A primary brain lymphoma is rare, arising from lymphatic cells found within the brain. They represent less than 1 percent of all central nervous system (CNS) tumors. A brain lymphoma, or cerebral lymphoma, can occur at any age, but is more common in people ages 45 – 70. Patients who have a weakened immune system are at greater risk.
Brain lymphoma spreads by infiltration of the cerebrospinal fluid and seeding within the central nervous system. In rare cases (fewer than 10 percent), the disease spreads to other organs, bones and soft tissues. Most central nervous system lymphomas are diffuse large B-cell lymphomas.
What Are the Causes and Symptoms of Brain Lymphoma?
Researchers are still investigating the causes of brain lymphoma. The cause is not known, but someone with an impaired immune system such as human immunodeficiency virus or who has received organ transplants may have a greater risk.
Symptoms of brain lymphoma:
Nausea and/or vomiting
Possible Movement Related Symptoms:
Listing to one side while walking
Possible Cognitive Symptoms:
Changes in personality
How Is Brain Lymphoma Diagnosed?
To accurately diagnose a brain lymphoma, a stereotactic brain biopsy will be administered. A CT (computed tomography) scan or MRI (magnetic resonance imaging) will provide a picture of your brain.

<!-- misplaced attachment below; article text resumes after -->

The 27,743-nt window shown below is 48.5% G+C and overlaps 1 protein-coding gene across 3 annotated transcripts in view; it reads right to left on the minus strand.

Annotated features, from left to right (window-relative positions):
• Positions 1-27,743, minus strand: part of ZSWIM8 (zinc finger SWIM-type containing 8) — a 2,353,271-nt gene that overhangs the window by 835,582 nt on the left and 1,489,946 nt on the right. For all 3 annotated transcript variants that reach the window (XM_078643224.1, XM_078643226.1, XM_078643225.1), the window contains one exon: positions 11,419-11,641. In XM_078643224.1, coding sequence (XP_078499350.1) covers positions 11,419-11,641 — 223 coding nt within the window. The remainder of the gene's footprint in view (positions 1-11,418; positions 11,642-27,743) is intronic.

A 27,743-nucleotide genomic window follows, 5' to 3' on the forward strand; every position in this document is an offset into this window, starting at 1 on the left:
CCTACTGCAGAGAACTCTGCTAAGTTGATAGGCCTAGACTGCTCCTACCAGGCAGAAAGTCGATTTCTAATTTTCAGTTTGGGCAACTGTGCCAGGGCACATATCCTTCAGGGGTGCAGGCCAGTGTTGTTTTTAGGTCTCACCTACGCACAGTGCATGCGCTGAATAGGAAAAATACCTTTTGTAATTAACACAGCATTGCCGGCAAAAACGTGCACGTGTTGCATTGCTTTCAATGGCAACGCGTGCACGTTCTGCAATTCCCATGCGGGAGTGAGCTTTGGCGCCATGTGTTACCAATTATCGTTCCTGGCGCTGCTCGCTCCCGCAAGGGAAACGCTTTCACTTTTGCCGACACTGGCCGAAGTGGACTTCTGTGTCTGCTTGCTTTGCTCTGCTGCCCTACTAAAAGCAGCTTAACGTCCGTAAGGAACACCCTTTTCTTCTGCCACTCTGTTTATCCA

An ophthalmologic exam, including a slit-lamp eye exam which involves bright light passing through a narrow slit to check your eye, may be used to see if there are any symptoms of intraocular lymphoma.
A lumbar puncture, also sometimes called a spinal tap, will provide a sample of cerebrospinal fluid for cytologic analysis or flow-cytometric studies.
Advanced Treatments for Brain Lymphoma at NSPC
Without treatment, patients with primary brain lymphoma may survive for less than 2 months. Patients who are treated with chemotherapy often survive 3 – 4 years or more, depending on whether the tumor stays in remission. About 40% of patients are alive at 5 years. Survival may improve with the increased use of autologous stem cell transplants.
Many factors including the health, age and condition of the immune system of the patient can affect treatment choices. Along with medical standard-of-care treatments, NSPC participates in a number of clinical trials, to offer you the most advanced treatment options available.
Corticosteroids may be given to reduce swelling and provide symptom relief.
Chemotherapy, that penetrates the blood brain barrier and reaches the fluid surrounding the brain, might be given intravenously or intrathecally (directly into the fluid surrounding the spinal cord.)
Whole brain radiation may be used if the lymphoma is resistant to chemotherapy.
Neurosurgery. Some larger well-defined lesions that are closer to the surface of the brain may be operable.
Autologous stem cell transplant uses the patient’s own stem cells for treatment.
Find out what revolutionary treatment options are available to you in the New York area. Contact one of our specialists at The Long Island Brain Tumor Center, NY.